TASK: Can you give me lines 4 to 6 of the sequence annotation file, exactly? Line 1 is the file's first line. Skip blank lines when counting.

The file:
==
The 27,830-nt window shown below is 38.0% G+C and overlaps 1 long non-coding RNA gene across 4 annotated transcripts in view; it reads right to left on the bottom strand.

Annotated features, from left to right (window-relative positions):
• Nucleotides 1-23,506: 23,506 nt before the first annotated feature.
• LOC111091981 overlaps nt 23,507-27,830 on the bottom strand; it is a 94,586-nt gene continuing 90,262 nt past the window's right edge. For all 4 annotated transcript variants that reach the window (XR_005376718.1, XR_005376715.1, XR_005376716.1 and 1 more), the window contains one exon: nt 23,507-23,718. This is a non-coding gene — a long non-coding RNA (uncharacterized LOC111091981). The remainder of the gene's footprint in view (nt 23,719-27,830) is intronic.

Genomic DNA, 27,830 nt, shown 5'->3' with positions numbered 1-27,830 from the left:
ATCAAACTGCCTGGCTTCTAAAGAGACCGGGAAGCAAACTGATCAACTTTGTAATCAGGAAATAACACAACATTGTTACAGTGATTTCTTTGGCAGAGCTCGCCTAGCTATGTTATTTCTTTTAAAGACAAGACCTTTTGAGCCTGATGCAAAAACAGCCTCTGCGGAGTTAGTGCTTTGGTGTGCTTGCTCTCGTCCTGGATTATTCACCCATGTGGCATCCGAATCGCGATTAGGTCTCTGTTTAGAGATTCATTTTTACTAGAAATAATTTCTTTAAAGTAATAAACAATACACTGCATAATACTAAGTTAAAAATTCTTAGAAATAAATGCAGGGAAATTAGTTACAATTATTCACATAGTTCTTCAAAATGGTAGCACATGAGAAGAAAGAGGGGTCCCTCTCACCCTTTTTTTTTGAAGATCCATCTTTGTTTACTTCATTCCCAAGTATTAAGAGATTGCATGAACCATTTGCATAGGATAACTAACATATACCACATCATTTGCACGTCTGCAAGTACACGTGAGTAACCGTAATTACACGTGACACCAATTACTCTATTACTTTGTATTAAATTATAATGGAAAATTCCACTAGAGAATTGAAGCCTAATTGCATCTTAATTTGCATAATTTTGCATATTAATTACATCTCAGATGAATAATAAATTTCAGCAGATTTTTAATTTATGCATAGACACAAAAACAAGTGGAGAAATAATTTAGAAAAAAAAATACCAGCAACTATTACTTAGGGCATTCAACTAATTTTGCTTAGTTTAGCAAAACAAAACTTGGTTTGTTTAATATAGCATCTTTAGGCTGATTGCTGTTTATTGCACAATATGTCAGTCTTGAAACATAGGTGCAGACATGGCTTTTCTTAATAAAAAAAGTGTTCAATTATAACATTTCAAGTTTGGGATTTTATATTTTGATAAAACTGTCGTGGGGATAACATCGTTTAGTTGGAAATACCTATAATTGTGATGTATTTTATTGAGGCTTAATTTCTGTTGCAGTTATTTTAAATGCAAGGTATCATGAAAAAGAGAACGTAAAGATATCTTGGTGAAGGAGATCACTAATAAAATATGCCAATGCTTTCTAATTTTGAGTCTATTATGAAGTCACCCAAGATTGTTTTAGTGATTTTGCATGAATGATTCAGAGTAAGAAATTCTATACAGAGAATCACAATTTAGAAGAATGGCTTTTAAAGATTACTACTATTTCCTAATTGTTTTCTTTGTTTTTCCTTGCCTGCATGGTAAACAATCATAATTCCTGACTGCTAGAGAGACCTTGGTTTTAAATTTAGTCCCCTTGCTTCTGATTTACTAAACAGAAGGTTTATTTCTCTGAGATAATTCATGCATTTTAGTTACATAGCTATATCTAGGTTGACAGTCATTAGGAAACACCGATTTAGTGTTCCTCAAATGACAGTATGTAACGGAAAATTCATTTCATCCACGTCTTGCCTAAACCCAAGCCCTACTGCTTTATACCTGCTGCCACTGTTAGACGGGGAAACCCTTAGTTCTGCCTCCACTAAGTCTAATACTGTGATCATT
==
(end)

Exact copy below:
• LOC111091981 overlaps nt 23,507-27,830 on the bottom strand; it is a 94,586-nt gene continuing 90,262 nt past the window's right edge. For all 4 annotated transcript variants that reach the window (XR_005376718.1, XR_005376715.1, XR_005376716.1 and 1 more), the window contains one exon: nt 23,507-23,718. This is a non-coding gene — a long non-coding RNA (uncharacterized LOC111091981). The remainder of the gene's footprint in view (nt 23,719-27,830) is intronic.

Genomic DNA, 27,830 nt, shown 5'->3' with positions numbered 1-27,830 from the left:
ATCAAACTGCCTGGCTTCTAAAGAGACCGGGAAGCAAACTGATCAACTTTGTAATCAGGAAATAACACAACATTGTTACAGTGATTTCTTTGGCAGAGCTCGCCTAGCTATGTTATTTCTTTTAAAGACAAGACCTTTTGAGCCTGATGCAAAAACAGCCTCTGCGGAGTTAGTGCTTTGGTGTGCTTGCTCTCGTCCTGGATTATTCACCCATGTGGCATCCGAATCGCGATTAGGTCTCTGTTTAGAGATTCATTTTTACTAGAAATAATTTCTTTAAAGTAATAAACAATACACTGCATAATACTAAGTTAAAAATTCTTAGAAATAAATGCAGGGAAATTAGTTACAATTATTCACATAGTTCTTCAAAATGGTAGCACATGAGAAGAAAGAGGGGTCCCTCTCACCCTTTTTTTTTGAAGATCCATCTTTGTTTACTTCATTCCCAAGTATTAAGAGATTGCATGAACCATTTGCATAGGATAACTAACATATACCACATCATTTGCACGTCTGCAAGTACACGTGAGTAACCGTAATTACACGTGACACCAATTACTCTATTACTTTGTATTAAATTATAATGGAAAATTCCACTAGAGAATTGAAGCCTAATTGCATCTTAATTTGCATAATTTTGCATATTAATTACATCTCAGATGAATAATAAATTTCAGCAGATTTTTAATTTATGCATAGACACAAAAACAAGTGGAGAAATAATTTAGAAAAAAAAATACCAGCAACTATTACTTAGGGCATTCAACTAATTTTGCTTAGTTTAGCAAAACAAAACTTGGTTTGTTTAATATAGCATCTTTAGGCTGATTGCTGTTTATTGCACAATATGTCAGTCTTGAAACATAGGTGCAGACATGGCTTTTCTTAATAAAAAAAGTGTTCAATTATAACATTTCAAGTTTGGGATTTTATATTTTGATAAAACTGTCGTGGGGATAACATCGTTTAGTTGGAAATACCTATAATTGTGATGTATTTTATTGAGGCTTAATTTCTGTTGCAGTTATTTTAAATGCAAGGTATCATGAAAAAGAGAACGTAAAGATATCTTGGTGAAGGAGATCACTAATAAAATATGCCAATGCTTTCTAATTTTGAGTCTATTATGAAGTCACCCAAGATTGTTTTAGTGATTTTGCATGAATGATTCAGAGTAAGAAATTCTATACAGAGAATCACAATTTAGAAGAATGGCTTTTAAAGATTACTACTATTTCCTAATTGTTTTCTTTGTTTTTCCTTGCCTGCATGGTAAACAATCATAATTCCTGACTGCTAGAGAGACCTTGGTTTTAAATTTAGTCCCCTTGCTTCTGATTTACTAAACAGAAGGTTTATTTCTCTGAGATAATTCATGCATTTTAGTTACATAGCTATATCTAGGTTGACAGTCATTAGGAAACACCGATTTAGTGTTCCTCAAATGACAGTATGTAACGGAAAATTCATTTCATCCACGTCTTGCCTAAACCCAAGCCCTACTGCTTTATACCTGCTGCCACTGTTAGACGGGGAAACCCTTAGTTCTGCCTCCACTAAGTCTAATACTGTGATCATT